watercolorAs a girl, I was a perfectionist. I can remember my boxes of watercolors, and how I obsessively rinsed my brushes between colors so as not to turn them into a rainbow of blacks and browns. Pastels were even more precious, and took a soft touch to blend them on paper, but not on the instrument itself. It's hard to create when you're spending your energy focused on keeping things neat and orderly.

And then I had kids.

The first time I let my two-year-old destroy a perfectly good watercolor box in a happy hour, I took lots of deep yoga breaths and then faced facts: I was not about to run back to the art supply store after every messy creation to get a new box. Painting in the black and brown spectrum didn't faze him at all. Why fight the power of a preschooler's exuberance?

So during my next trip to the Goodwill Bins, the outlet where everything is sold by the pound, I "picked" until I found some treasures. A very good quality, but heavily used, watercolor set, missing its brush. A treasure trove of fancy pastels, half of them dumped out of their box. In five minutes, I'd gathered up all the broken and chalky bits and ended up paying less than a dollar for my artistic treasure.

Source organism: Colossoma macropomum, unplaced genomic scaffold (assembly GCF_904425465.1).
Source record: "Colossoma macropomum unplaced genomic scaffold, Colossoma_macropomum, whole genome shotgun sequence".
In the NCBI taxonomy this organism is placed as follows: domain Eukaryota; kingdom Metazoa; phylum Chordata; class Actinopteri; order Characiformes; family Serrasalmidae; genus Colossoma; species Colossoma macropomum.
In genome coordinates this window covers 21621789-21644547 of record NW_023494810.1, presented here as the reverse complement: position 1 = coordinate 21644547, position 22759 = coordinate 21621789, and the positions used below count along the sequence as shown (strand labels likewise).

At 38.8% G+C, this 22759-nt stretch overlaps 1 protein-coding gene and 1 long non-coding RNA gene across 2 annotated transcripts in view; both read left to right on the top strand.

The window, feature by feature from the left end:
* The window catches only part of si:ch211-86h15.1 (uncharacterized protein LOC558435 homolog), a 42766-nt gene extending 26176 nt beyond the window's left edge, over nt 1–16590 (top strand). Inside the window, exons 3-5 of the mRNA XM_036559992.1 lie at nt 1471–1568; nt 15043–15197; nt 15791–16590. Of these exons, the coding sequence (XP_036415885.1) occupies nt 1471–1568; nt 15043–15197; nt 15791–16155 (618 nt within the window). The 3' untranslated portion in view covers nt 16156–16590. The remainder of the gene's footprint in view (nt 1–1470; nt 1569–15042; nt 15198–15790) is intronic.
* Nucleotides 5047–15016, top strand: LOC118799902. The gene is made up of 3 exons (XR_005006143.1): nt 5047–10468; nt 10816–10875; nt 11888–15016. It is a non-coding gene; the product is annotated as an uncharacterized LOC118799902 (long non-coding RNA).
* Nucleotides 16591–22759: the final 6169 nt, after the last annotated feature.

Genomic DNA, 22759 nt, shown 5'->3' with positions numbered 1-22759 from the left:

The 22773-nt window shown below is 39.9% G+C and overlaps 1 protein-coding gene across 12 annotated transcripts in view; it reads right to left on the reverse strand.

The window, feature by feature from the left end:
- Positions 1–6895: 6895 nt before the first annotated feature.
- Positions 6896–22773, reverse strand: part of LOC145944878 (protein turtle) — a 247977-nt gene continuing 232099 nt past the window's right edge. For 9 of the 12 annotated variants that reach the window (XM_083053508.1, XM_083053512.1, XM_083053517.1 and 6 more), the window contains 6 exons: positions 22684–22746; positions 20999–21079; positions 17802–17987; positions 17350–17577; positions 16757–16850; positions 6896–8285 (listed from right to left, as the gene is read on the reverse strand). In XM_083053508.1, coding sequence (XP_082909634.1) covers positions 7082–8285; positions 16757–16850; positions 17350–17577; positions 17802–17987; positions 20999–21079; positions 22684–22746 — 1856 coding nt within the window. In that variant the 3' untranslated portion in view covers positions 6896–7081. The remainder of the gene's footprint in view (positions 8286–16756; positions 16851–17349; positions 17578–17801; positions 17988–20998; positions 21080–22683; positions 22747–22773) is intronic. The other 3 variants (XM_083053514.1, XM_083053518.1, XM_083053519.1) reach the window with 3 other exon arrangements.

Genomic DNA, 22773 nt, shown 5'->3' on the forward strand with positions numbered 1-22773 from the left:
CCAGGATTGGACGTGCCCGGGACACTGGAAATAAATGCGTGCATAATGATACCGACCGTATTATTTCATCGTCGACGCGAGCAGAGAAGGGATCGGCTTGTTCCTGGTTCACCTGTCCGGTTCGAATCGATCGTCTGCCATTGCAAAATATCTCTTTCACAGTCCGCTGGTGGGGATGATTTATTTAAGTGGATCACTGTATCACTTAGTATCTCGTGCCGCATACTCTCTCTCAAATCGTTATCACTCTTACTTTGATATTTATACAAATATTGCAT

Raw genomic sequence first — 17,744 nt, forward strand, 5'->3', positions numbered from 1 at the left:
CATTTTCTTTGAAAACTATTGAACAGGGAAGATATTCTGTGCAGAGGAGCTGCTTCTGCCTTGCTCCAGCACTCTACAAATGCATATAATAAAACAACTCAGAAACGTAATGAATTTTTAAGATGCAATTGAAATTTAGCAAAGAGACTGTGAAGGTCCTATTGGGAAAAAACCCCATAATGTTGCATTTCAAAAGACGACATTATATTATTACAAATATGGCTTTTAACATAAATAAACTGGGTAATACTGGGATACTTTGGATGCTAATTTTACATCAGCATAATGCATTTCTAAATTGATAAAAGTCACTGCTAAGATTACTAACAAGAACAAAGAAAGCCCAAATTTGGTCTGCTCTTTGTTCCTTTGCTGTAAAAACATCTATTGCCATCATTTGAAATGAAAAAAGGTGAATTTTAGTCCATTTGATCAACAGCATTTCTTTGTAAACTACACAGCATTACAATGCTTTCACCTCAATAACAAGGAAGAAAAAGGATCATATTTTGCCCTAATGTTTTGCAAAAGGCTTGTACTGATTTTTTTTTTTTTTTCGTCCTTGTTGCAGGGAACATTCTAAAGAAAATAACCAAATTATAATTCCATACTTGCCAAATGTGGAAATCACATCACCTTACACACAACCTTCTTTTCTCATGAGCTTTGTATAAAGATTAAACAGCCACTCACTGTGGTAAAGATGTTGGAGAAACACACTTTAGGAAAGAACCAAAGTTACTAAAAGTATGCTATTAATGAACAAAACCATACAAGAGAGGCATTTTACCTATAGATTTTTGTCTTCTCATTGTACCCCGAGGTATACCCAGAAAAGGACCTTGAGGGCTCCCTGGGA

It turns out that the art supplies are now partially destroyed, and I often end up discovering a brilliantly-colored pastel chunk underfoot (note to mothers out there: don't clean up pastels with vinegar. It's like dying your floor). But I don't sweat: I rescued those supplies from the trash, so I can let go of my obsessive-compulsive self and just let the little boys be. Thrifting art supplies for little ones is the way to go.

This post was written as part of a series on how to thrift shop smarter. Read more on what to buy, and not to buy, at thrift stores.

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